We’ve seen movement at the state and federal levels to pass legislation that would make social media and online platforms safer by design, including the unanimously passed California Age Appropriate Design Code (AADC). What does it mean to be proactively safe, or safe by design, on the internet, and how have you woven that principle into your work with ReThink?
I think the incredible thing about the AADC is it is in many ways legislation that represents the vision that I had as a young person of an internet that is safe by design. We’re thinking about how we can switch some of the defaults we’ve had for a long time in our technology creation process and in the tech ecosystem to give more power to the user instead of the historically advantaged companies. It would make it so that it’s no longer optional or something we discuss, but is the internet standard.
“I think the incredible thing about the AADC is it is in many ways legislation that represents the vision that I had as a young person of an internet that is safe by design.”
The AADC could change the way that companies are considering what types of technology are appropriate to build and the safeguards that they are building in. The long-term impacts don’t really get a lot of attention, but I’m really excited about the potential to set a new standard for creation in the tech space. That’s what gets me the most excited about the AADC is for me as a young person it’s my vision realized.
What have you learned from your work in tech that reinforces your advocacy work?
I think what I’ve learned is that there’s power in numbers and power in diverse perspectives. Some of the best technologies that I’ve seen and created, and the key to my success at ReThink, is constantly including diversity of perspectives, especially youth perspectives, because we’re creating technology for young people. When you involve populations and people who are directly affected, you are co-creating the future that you want and that all people deserve.
It’s similar on the advocacy side. When we include the populations who are going to be most affected by the most pressing issues that we’re facing in our world today in the conversation, we can work with them to co-create the digital future we want. When we bring a diversity of perspectives and when we seriously engage them, when we give young people a seat at the table, that has so much power.
What would you tell other colleagues, peers, or leaders in tech who don’t have the same exposure to advocacy as you do?
I would say to those leaders and executives, you are missing out! My advice to them is to really seriously and critically engage the populations for whom you are building. Don’t just see them as users, see them as people and potential co-creators. Work with them and bring their ideas and perspectives into the work that you are doing and be accountable to them. Not just because it’s the right thing to do but because it will make your products better. Better for them and our world.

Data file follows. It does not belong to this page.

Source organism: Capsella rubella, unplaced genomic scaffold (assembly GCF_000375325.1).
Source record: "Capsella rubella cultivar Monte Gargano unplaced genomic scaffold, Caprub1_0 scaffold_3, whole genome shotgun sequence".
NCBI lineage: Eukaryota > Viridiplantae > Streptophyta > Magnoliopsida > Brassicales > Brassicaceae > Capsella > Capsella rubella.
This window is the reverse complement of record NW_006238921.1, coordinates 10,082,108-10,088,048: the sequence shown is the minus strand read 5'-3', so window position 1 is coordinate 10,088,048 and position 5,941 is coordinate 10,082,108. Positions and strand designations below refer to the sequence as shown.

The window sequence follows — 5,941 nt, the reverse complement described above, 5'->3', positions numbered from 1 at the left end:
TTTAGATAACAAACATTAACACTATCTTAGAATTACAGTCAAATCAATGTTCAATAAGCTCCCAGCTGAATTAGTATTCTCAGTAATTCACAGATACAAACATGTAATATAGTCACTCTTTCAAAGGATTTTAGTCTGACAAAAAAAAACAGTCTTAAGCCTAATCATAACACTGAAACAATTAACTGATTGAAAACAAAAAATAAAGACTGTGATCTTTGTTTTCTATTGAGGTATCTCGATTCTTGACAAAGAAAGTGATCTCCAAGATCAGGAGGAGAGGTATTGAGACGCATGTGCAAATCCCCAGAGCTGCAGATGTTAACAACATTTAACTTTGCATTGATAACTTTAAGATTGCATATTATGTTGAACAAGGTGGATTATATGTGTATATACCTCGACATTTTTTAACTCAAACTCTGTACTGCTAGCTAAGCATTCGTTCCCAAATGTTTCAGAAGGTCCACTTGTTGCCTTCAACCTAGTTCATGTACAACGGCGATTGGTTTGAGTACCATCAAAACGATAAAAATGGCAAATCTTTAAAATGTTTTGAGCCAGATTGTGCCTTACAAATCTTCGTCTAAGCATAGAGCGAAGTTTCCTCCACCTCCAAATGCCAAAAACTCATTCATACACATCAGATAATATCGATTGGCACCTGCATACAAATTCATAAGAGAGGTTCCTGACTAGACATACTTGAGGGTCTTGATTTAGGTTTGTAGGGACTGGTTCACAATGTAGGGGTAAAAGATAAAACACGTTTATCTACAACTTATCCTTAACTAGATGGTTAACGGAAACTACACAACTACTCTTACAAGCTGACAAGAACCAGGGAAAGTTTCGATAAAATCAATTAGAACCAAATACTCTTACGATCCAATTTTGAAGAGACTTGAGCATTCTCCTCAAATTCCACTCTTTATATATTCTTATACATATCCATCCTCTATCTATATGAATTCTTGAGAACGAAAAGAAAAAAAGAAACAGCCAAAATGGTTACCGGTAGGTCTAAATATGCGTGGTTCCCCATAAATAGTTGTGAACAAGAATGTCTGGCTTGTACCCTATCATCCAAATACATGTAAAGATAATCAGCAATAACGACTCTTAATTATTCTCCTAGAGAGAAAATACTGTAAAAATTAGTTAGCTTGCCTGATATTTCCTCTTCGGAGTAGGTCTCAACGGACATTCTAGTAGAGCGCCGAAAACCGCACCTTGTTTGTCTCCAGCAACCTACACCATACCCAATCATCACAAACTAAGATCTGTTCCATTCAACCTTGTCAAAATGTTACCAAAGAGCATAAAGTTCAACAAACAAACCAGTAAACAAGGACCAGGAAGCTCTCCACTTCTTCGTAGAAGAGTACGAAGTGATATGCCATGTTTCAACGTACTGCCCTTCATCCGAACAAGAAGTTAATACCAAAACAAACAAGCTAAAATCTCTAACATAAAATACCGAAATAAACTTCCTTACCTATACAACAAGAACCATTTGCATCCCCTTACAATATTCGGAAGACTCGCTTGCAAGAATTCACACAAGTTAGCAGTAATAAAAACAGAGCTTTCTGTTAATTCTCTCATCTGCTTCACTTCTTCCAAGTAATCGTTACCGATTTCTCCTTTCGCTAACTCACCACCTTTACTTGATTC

Especially as a social entrepreneur, I want to emphasize that this idea of a tradeoff between safety or doing good and innovative tech is a myth. We can build technology that is dynamic and cutting edge, and at the same time safe and responsible and inclusive. And that’s going to make for a better society and hopefully for really incredibly technical innovations which I’m really excited to see realized.
What can you tell someone in your generation who feels like they want to get involved in this work, but don’t know how?
I would say your voice is so much more powerful than you realize. Recognize the power of your voice and use any and all platforms you have available to you to. Use your networks to activate the people around you or teach others about the types of solutions that are being spearheaded.
Channel your unique skills and perspectives towards solution creation. If you are passionate about policy and legislation, there are amazing organizations like Accountable Tech that want and need you to be a part of the legislative process to co-create better tech policy. You can also, like me, create the technology that you want for this digital world. Whether it’s technology that supports youth mental health or creates spaces to be more authentic and real online. You can be an advocate and create content and share your perspective, there’s so many possibilities.
Everyone has some special skills, unique perspective, a platform, something that makes them them, and I would say take the thing that you love to do and think about how you can apply it to this issue. Because we need you and we need your voice, because your voice is so powerful, and with you I think we can realize that internet that we all deserve.